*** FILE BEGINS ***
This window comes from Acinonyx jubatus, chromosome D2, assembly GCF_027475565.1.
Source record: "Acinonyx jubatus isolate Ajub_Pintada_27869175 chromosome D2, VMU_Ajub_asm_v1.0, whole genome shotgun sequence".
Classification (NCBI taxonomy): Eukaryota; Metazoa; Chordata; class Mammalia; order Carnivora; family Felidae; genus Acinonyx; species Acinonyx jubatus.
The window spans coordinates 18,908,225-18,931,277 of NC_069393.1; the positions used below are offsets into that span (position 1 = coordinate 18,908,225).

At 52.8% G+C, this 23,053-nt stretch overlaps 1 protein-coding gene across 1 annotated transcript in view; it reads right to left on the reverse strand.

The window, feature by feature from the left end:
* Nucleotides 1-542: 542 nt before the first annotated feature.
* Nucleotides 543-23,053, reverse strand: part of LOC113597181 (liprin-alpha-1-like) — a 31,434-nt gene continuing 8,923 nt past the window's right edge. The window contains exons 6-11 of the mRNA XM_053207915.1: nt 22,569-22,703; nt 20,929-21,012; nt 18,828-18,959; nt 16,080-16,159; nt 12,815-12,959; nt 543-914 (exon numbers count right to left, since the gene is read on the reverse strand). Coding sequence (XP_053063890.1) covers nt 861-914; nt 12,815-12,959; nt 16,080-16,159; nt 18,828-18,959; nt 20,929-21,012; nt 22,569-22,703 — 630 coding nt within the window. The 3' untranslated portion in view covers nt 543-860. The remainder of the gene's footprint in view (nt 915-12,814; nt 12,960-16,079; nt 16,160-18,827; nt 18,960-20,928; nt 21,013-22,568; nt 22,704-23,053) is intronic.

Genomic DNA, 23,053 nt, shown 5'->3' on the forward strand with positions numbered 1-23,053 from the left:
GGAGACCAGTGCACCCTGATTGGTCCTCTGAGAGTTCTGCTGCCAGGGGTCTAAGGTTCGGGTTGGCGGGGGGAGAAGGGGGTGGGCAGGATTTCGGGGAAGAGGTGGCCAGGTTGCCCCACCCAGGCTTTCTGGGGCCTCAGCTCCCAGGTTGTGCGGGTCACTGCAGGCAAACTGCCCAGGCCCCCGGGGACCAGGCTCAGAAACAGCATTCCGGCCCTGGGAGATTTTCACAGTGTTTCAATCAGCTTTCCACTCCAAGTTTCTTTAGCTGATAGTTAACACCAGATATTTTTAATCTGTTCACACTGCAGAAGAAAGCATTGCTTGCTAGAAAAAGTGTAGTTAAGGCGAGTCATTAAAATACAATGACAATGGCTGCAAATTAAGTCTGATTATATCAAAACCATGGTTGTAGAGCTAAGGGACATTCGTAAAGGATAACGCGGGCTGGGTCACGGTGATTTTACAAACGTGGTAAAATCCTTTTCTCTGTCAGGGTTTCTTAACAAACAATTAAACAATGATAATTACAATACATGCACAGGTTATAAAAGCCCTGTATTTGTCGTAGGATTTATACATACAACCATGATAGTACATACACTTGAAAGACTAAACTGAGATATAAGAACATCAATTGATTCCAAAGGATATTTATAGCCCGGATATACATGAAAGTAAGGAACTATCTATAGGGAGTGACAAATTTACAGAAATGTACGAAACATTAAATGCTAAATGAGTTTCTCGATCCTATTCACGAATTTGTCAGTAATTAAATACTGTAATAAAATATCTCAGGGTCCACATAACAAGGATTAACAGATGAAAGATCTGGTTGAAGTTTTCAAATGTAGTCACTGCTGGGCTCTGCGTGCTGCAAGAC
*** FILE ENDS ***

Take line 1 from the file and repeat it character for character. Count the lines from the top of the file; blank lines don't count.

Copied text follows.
This window comes from Acinonyx jubatus, chromosome D2, assembly GCF_027475565.1.